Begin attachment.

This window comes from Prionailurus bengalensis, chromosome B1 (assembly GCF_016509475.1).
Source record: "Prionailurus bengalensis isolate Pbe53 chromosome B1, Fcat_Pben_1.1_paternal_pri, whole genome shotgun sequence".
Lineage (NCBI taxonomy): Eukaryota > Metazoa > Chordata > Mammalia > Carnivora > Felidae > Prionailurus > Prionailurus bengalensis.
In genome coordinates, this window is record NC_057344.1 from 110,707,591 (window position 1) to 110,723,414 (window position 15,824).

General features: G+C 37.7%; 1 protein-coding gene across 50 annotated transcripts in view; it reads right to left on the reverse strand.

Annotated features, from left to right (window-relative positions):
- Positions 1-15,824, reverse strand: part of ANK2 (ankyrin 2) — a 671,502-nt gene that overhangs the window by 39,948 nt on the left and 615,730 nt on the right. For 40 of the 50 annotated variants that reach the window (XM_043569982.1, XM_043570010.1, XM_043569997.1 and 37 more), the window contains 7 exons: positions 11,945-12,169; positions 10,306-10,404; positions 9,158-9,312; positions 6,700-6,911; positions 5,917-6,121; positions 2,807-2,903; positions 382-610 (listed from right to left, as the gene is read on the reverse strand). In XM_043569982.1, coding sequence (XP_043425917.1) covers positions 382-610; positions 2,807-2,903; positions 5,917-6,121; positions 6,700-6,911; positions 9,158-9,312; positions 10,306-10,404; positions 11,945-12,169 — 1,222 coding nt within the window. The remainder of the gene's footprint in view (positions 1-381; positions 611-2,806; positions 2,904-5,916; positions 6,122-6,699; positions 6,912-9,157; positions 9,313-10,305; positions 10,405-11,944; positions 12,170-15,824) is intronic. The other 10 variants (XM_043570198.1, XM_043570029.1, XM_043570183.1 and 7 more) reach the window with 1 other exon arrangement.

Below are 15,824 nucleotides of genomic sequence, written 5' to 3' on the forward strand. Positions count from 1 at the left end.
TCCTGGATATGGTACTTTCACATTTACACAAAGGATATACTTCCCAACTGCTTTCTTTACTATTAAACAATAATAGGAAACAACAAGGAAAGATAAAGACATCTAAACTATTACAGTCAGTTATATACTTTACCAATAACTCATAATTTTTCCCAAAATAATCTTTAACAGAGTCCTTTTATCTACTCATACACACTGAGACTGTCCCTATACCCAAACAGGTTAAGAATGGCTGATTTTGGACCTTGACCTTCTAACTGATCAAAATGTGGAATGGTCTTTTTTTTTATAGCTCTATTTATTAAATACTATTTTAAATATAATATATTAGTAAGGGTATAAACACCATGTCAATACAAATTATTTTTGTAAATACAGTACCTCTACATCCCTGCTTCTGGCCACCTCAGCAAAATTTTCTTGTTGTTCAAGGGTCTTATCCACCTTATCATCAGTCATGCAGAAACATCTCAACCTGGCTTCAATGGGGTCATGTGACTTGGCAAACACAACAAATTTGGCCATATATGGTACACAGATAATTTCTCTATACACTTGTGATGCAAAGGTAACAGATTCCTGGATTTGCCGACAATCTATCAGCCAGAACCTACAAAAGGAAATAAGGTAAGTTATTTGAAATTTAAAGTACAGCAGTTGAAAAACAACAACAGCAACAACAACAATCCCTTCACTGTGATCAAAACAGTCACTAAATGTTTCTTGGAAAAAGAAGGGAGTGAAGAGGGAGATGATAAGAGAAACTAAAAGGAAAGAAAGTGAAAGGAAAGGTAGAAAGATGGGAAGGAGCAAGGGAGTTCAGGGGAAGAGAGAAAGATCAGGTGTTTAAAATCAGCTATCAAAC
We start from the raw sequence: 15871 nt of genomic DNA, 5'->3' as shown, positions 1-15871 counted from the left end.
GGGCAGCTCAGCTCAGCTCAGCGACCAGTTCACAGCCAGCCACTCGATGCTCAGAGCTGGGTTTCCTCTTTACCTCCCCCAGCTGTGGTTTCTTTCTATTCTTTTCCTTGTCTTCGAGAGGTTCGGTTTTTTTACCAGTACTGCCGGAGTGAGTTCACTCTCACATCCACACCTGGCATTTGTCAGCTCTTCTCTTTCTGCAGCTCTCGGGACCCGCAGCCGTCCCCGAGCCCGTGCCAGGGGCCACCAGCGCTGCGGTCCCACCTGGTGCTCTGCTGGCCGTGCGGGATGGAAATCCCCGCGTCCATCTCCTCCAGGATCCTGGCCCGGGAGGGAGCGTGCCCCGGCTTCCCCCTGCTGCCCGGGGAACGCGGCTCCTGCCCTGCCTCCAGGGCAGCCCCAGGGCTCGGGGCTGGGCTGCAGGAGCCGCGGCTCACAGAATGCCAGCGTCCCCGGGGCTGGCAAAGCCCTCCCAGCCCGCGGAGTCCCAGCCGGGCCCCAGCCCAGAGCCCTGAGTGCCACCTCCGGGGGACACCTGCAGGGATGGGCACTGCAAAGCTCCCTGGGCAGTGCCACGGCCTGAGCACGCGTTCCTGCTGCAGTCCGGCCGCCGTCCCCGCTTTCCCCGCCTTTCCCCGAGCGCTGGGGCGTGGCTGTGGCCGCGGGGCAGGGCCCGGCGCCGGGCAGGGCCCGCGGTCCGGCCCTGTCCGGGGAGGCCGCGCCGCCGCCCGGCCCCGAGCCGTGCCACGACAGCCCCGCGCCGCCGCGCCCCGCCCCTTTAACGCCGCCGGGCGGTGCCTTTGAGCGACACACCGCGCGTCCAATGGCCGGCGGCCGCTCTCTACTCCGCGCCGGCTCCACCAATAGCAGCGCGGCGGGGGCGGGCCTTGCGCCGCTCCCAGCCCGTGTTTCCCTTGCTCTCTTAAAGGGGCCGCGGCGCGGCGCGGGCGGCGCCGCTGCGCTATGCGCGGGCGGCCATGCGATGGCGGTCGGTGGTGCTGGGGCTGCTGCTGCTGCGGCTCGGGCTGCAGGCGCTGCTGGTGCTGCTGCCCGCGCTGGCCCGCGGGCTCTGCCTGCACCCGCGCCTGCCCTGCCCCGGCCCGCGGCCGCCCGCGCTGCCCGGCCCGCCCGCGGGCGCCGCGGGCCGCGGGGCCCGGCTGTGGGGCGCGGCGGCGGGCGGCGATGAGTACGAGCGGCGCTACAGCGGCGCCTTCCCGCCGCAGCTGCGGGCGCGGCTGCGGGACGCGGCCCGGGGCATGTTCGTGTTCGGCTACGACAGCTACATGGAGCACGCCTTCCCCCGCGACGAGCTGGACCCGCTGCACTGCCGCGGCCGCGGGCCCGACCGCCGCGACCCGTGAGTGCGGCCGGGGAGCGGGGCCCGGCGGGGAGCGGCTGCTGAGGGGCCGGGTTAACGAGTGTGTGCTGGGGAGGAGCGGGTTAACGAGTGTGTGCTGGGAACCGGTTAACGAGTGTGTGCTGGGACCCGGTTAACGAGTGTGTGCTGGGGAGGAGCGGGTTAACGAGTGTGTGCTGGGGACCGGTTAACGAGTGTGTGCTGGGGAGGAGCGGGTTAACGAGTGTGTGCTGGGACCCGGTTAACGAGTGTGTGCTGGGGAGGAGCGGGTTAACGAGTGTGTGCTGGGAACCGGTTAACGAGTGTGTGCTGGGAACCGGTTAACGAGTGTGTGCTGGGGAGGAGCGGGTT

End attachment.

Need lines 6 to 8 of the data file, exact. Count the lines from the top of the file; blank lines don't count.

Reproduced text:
Annotated features, from left to right (window-relative positions):
- Positions 1-15,824, reverse strand: part of ANK2 (ankyrin 2) — a 671,502-nt gene that overhangs the window by 39,948 nt on the left and 615,730 nt on the right. For 40 of the 50 annotated variants that reach the window (XM_043569982.1, XM_043570010.1, XM_043569997.1 and 37 more), the window contains 7 exons: positions 11,945-12,169; positions 10,306-10,404; positions 9,158-9,312; positions 6,700-6,911; positions 5,917-6,121; positions 2,807-2,903; positions 382-610 (listed from right to left, as the gene is read on the reverse strand). In XM_043569982.1, coding sequence (XP_043425917.1) covers positions 382-610; positions 2,807-2,903; positions 5,917-6,121; positions 6,700-6,911; positions 9,158-9,312; positions 10,306-10,404; positions 11,945-12,169 — 1,222 coding nt within the window. The remainder of the gene's footprint in view (positions 1-381; positions 611-2,806; positions 2,904-5,916; positions 6,122-6,699; positions 6,912-9,157; positions 9,313-10,305; positions 10,405-11,944; positions 12,170-15,824) is intronic. The other 10 variants (XM_043570198.1, XM_043570029.1, XM_043570183.1 and 7 more) reach the window with 1 other exon arrangement.

Below are 15,824 nucleotides of genomic sequence, written 5' to 3' on the forward strand. Positions count from 1 at the left end.